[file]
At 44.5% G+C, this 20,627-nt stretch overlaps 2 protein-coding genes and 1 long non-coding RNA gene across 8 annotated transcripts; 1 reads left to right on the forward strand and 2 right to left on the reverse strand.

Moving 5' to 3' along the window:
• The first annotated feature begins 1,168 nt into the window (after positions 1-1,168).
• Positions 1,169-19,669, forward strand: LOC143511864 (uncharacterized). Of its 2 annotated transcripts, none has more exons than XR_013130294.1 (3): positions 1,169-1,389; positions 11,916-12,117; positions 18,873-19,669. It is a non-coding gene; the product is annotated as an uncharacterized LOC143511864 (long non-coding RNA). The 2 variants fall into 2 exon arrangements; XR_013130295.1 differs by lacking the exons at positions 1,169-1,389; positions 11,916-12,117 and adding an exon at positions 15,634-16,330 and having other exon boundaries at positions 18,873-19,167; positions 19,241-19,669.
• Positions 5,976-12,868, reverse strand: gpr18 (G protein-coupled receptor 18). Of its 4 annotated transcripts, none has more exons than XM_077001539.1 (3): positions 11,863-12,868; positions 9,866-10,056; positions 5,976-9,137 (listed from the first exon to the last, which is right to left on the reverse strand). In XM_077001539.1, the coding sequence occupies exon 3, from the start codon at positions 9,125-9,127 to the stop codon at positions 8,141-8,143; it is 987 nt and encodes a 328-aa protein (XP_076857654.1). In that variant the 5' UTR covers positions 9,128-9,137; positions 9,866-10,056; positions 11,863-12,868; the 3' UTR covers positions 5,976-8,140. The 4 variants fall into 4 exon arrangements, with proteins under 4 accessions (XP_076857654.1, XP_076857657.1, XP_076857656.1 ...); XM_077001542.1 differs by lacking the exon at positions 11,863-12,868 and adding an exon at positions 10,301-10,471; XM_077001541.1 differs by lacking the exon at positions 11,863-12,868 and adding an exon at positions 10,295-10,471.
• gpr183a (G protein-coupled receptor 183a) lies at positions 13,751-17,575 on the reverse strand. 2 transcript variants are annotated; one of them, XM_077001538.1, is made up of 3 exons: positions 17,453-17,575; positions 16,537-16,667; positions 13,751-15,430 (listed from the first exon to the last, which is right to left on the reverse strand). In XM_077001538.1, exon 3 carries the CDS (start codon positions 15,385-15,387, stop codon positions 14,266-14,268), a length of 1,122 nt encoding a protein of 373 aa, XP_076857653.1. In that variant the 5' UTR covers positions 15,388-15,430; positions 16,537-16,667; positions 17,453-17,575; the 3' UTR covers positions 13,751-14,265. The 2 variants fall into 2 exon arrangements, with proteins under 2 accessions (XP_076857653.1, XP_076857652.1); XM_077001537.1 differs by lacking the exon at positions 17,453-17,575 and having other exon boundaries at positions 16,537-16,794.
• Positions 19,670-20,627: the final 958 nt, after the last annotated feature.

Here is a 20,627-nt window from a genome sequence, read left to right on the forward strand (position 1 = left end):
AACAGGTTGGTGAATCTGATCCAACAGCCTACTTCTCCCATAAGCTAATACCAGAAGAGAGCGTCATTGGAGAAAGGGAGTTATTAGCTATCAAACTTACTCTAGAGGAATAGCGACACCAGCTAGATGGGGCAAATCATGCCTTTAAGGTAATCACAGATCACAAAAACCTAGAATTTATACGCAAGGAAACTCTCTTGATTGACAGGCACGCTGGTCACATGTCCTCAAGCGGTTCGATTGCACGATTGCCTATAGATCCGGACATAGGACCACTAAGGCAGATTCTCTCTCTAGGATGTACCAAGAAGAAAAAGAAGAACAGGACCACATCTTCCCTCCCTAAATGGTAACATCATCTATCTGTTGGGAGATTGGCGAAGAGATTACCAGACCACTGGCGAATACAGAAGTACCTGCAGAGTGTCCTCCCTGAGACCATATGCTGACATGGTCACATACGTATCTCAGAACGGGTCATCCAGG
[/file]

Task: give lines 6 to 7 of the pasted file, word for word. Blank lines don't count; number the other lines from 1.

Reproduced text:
• gpr183a (G protein-coupled receptor 183a) lies at positions 13,751-17,575 on the reverse strand. 2 transcript variants are annotated; one of them, XM_077001538.1, is made up of 3 exons: positions 17,453-17,575; positions 16,537-16,667; positions 13,751-15,430 (listed from the first exon to the last, which is right to left on the reverse strand). In XM_077001538.1, exon 3 carries the CDS (start codon positions 15,385-15,387, stop codon positions 14,266-14,268), a length of 1,122 nt encoding a protein of 373 aa, XP_076857653.1. In that variant the 5' UTR covers positions 15,388-15,430; positions 16,537-16,667; positions 17,453-17,575; the 3' UTR covers positions 13,751-14,265. The 2 variants fall into 2 exon arrangements, with proteins under 2 accessions (XP_076857653.1, XP_076857652.1); XM_077001537.1 differs by lacking the exon at positions 17,453-17,575 and having other exon boundaries at positions 16,537-16,794.
• Positions 19,670-20,627: the final 958 nt, after the last annotated feature.